The cutting room floor: Easter Monday
by Rev. Chandler Stokes, senior pastor
On Easter, we read the story of Mary Magdalene meeting Jesus outside the tomb (in John 20:11–18).
In the sermon, I talked about the old King James translation. In that 17th century translation, after Mary recognizes Jesus, he says to her, “Don’t touch me.” It is a mistranslation, which was corrected in the RSV to read, “Don’t hold on to me.” The newer translation is very helpful.
On Sunday, I said that it is clear that Mary embraces Jesus; it is a sign of her relief and joy at seeing him after she lost him to death—and that her embrace is a sign of her love. All that is true, but there is more.
The old KJV translation suggests that there is something too holy about Jesus, something so otherworldly that Mary should not touch him. Nothing could be further from the truth. Especially in the narrative world of John’s gospel, Jesus, as the Word made flesh, is utterly touchable, embraceable. Consonant with that view, in the next story in John, Jesus explicitly invites Thomas to touch him, to touch his wounds. The divine invites our touching; the divine has become human flesh in Jesus. The old translation suggests some gulf between us and God; contrariwise, the Incarnation is the bridging of those gulfs.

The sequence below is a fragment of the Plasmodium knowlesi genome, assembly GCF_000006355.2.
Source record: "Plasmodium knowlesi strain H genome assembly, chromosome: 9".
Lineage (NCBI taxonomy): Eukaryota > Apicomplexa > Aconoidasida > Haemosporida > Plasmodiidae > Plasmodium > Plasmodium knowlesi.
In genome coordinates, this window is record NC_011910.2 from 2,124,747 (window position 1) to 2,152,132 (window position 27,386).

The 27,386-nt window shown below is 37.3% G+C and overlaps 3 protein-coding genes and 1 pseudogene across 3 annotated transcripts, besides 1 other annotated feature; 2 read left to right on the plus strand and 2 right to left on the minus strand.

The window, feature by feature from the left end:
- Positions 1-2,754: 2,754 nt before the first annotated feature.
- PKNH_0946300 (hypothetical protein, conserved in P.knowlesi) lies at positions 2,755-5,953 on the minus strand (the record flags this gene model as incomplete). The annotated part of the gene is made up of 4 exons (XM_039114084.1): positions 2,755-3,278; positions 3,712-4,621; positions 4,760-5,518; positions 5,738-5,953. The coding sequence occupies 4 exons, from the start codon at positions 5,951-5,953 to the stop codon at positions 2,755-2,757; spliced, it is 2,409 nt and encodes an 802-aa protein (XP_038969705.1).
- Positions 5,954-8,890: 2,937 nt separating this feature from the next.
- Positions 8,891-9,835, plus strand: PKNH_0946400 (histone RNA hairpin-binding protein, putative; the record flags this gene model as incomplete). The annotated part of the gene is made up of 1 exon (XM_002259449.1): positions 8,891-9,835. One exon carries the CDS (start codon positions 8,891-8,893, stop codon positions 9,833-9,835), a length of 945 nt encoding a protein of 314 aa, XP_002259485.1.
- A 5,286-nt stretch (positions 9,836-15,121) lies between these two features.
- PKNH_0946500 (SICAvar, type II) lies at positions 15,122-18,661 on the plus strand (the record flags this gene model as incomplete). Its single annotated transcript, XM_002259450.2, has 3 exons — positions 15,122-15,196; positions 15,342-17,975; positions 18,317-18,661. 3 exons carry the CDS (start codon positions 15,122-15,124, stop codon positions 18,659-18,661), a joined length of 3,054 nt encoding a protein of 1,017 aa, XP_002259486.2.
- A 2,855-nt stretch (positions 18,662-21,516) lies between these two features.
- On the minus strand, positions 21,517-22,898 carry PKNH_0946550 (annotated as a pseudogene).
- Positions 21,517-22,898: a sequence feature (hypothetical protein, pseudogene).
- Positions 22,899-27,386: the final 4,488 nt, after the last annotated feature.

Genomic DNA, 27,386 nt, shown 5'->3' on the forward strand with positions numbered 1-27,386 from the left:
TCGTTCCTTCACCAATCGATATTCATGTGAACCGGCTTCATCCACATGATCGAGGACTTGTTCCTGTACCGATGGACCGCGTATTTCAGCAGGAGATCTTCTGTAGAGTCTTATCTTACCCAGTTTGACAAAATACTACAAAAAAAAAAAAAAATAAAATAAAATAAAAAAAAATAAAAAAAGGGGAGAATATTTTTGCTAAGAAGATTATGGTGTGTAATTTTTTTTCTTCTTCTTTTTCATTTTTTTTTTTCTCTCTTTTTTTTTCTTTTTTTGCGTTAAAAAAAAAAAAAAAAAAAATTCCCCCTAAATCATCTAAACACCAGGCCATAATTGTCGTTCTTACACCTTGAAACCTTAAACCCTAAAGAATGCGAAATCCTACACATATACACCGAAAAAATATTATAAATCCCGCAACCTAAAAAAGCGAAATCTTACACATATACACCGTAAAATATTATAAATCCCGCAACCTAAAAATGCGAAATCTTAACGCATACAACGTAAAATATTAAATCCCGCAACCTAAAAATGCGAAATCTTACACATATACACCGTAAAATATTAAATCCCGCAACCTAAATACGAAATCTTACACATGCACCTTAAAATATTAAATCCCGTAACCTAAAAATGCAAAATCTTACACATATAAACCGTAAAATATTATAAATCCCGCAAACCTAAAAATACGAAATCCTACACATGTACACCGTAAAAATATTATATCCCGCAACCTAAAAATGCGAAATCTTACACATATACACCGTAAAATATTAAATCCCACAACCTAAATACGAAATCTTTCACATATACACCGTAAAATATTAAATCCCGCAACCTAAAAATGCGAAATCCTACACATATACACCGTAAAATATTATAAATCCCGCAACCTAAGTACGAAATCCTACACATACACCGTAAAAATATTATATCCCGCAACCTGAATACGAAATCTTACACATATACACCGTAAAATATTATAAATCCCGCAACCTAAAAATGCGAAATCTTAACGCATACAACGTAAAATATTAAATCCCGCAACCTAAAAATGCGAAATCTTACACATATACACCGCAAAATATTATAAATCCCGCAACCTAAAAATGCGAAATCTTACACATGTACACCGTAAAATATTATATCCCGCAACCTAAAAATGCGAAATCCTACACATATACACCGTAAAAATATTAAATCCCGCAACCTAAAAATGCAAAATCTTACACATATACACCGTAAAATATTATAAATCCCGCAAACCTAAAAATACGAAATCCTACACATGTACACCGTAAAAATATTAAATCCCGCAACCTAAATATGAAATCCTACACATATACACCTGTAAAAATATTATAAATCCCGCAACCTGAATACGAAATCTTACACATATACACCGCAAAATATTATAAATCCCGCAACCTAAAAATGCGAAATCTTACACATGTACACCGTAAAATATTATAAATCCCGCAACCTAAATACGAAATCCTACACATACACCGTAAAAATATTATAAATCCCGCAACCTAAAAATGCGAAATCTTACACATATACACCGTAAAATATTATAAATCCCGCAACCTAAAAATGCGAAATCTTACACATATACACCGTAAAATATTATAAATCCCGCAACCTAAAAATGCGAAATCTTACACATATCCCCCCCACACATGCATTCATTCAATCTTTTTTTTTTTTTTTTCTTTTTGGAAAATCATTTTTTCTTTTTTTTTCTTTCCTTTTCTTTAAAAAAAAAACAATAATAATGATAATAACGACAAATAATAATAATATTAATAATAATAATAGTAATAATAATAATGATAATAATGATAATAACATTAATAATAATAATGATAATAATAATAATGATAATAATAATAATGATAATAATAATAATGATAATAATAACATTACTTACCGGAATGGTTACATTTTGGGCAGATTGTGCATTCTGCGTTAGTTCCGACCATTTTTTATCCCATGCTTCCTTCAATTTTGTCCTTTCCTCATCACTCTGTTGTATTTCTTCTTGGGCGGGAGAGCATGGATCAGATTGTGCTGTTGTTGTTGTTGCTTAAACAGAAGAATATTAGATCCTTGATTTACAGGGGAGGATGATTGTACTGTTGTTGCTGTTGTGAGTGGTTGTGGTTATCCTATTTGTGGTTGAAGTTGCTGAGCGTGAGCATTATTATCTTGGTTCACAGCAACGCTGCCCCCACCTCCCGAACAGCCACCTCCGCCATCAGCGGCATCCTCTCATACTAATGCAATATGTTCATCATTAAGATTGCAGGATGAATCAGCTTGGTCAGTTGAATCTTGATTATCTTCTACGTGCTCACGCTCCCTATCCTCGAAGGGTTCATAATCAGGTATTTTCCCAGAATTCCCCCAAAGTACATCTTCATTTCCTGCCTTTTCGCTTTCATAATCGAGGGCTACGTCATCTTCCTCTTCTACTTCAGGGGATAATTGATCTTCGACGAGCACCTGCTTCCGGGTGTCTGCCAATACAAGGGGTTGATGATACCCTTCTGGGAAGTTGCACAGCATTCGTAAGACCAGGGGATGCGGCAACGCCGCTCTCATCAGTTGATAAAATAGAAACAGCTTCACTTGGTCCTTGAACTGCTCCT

As I said on Sunday, Jesus asks Mary to let go so that he can be in more than just one place, so that he can not only be present in a garden in Jerusalem but on the road to Emmaus and here in GR. That is the only reason he asks her to let go, so that he can be more available to more of his beloved children. He invites her holding him—love wants to hold on.
It is too bad that there has persisted a kind of reticence to touch the holy. In particular, we try to communicate this intimacy that the holy invites at the Lord’s Supper, but the promise of God's intimacy is always there. God has become flesh in Jesus; it is a promise of holiness in all of our lives. The preaching series that begins on May 4 will explore holiness in our lives and how we may seek holiness in an unredeemed world.
But, before that, we have one more exploration of the resurrection texts: this time Mark’s story in Mark 16:1-8, which will be lead by our talented intern Ryan Donahoe from Western Theological Seminary.